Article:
What could have been a big week for online gambling in Pennsylvania largely fizzled, leaving just three scheduled days in 2016 for the state to act on legislation that would regulate PA online casinos and daily fantasy sports.

What happened in PA this week

The only tangible thing that happened in the Pennsylvania legislature this week was a hearing in the House Gaming Oversight Committee.

There, lawmakers got an update on where things stood around the country on online gambling and DFS. So far in 2016, eight states have passed laws regulating the latter.

Not much of consequence was covered in the hearing, which saw witnesses from the Poker Players Alliance, the Small Businesses of Fantasy Sports Trade Association, and a lobbyist for DraftKings and FanDuel appear.

The hearing, though, was in some ways preaching to the choir. The House already passed an online gambling and DFS bill earlier this year, leaving the ball in the Senate’s court.

There was plenty of chatter about what might happen for online gambling and DFS in the Senate, however.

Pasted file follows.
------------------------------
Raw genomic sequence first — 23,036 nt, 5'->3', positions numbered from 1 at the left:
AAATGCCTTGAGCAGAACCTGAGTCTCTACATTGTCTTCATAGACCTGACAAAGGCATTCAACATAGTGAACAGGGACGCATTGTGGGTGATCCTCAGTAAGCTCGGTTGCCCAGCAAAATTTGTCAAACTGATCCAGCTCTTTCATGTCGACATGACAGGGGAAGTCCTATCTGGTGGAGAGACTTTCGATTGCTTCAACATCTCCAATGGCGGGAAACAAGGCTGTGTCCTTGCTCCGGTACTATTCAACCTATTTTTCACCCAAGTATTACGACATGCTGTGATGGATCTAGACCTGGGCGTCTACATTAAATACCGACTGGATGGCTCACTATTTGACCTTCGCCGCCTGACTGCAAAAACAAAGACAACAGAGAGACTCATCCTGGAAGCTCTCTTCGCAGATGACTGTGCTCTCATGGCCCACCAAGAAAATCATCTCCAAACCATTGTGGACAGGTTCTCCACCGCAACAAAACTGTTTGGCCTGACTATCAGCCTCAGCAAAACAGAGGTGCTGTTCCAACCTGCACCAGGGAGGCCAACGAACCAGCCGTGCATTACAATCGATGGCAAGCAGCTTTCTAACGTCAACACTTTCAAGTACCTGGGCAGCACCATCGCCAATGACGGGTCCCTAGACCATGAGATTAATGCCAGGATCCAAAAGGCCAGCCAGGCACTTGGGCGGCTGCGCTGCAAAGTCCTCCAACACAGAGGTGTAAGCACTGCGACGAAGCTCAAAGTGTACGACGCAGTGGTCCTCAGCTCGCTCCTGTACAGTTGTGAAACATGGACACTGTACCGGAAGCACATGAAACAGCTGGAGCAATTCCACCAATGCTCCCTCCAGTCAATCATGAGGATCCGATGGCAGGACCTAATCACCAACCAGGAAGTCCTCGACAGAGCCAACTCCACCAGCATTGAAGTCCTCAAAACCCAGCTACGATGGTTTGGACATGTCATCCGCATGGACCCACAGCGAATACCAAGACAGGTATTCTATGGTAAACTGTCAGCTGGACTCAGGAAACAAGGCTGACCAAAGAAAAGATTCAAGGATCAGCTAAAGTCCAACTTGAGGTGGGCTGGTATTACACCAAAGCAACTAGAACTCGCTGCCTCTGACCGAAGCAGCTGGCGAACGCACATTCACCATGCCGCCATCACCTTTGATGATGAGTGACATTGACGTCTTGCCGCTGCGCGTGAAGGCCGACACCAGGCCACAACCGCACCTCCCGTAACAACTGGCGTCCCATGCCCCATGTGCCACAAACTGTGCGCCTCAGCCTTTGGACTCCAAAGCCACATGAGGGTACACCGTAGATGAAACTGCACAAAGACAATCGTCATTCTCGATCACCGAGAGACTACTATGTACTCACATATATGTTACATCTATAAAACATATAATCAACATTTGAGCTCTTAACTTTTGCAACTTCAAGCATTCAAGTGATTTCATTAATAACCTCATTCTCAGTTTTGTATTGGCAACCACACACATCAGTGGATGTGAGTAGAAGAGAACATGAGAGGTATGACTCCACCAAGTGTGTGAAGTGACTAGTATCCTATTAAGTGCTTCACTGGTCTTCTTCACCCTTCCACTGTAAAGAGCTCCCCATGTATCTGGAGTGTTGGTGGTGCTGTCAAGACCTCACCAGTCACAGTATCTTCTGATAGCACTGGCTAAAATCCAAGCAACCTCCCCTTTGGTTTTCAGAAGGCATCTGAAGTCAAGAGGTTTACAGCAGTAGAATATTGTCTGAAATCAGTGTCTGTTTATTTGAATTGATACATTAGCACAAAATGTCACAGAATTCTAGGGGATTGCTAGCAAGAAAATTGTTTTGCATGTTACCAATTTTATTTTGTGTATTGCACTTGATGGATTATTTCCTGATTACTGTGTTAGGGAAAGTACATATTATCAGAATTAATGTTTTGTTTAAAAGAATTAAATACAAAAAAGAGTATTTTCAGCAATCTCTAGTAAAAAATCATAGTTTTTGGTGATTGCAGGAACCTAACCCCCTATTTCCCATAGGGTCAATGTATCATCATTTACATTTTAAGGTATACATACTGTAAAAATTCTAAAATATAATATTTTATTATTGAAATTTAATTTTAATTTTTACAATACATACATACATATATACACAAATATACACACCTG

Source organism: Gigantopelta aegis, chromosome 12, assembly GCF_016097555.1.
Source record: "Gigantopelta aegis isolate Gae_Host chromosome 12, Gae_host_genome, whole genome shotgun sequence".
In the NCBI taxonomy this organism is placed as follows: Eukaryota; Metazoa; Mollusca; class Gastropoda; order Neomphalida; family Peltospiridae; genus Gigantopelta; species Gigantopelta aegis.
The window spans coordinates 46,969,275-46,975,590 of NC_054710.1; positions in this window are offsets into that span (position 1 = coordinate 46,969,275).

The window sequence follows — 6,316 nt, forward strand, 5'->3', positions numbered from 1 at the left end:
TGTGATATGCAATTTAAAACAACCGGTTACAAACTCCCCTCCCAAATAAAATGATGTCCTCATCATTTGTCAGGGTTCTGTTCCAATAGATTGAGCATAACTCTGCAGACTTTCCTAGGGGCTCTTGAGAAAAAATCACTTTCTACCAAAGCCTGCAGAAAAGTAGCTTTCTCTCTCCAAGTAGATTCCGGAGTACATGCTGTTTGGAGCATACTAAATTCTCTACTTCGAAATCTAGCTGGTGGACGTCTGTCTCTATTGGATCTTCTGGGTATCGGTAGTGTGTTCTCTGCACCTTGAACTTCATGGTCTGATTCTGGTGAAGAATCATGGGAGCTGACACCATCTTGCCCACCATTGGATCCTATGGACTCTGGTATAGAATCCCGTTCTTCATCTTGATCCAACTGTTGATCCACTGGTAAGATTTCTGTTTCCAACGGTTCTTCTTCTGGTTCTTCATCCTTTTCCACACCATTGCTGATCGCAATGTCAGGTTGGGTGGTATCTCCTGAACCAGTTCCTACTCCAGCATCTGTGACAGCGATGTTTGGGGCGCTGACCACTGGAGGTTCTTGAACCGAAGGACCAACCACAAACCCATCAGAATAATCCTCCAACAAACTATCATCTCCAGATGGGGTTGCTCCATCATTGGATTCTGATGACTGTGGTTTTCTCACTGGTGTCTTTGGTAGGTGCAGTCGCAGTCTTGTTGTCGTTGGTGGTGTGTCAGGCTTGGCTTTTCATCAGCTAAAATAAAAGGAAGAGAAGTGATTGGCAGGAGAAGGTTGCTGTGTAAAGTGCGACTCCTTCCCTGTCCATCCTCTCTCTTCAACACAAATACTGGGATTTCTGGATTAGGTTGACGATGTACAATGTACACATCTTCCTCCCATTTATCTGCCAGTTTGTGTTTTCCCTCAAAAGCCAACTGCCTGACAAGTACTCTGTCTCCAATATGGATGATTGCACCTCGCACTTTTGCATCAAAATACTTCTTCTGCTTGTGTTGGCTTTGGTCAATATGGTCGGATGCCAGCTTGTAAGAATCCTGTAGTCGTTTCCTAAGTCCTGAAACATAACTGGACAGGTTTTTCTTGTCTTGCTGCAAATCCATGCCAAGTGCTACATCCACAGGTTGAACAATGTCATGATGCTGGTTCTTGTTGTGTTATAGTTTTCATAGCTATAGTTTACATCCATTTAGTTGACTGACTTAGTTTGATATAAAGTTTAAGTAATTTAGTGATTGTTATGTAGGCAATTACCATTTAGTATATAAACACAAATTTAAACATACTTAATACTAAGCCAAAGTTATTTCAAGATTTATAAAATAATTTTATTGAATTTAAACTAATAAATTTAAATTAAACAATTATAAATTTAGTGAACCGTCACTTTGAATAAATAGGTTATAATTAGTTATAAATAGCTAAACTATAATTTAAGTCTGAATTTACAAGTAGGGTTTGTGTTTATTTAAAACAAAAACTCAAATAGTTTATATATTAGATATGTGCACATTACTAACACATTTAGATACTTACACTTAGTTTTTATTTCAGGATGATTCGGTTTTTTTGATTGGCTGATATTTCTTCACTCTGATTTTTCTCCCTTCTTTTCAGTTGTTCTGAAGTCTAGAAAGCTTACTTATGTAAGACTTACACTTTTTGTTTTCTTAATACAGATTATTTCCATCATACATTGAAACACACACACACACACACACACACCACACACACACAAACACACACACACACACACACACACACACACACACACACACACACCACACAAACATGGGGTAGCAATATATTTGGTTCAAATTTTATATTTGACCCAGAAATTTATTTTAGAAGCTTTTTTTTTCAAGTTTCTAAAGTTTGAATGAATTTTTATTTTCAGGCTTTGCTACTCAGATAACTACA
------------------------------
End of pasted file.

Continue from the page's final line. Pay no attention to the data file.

What didn’t happen in PA this week

The Senate started the week with six days left in its session before the November elections. After a promise by the PA government in the summer to pass gambling legislation that would help fund the state budget, it was at least possible it would happen in October.

But none of the bills that could move forward did. The Senate has a variety of vehicles with which it could act on these issues:

  • S 1324 was on the Senate floor. It’s a fantasy sports-only bill that could progress on its own or be amended.
  • H 2150a larger gambling expansion package that also includes fantasy sports regulation, sat on the sidelines. That is the bill already passed by the House.
  • S 1887, a piece of problem gambling legislation, could be amended with other gambling expansions, according to several sources.

What’s next for PA online gambling?

The Senate is back in session next week, and if anything happens on Monday, that will signal good things for the future of online gambling — at least this year. If nothing happens, the effort to legalize iGaming might have to wait till 2017.

The legislature is also interested in fixing a tax law related to gambling that was struck down by the state Supreme Court. That decision has an impact in excess of $100 million on a variety of jurisdictions. It’s possible all of the gambling provisions under consideration — including a tax fix — could be tackled in tandem.

There’s also at least a chance the legislature will extend the session by a day to deal with gambling legislation and other bills.

Regardless, all eyes will be on the Senate next week to see if action is coming sooner, or later.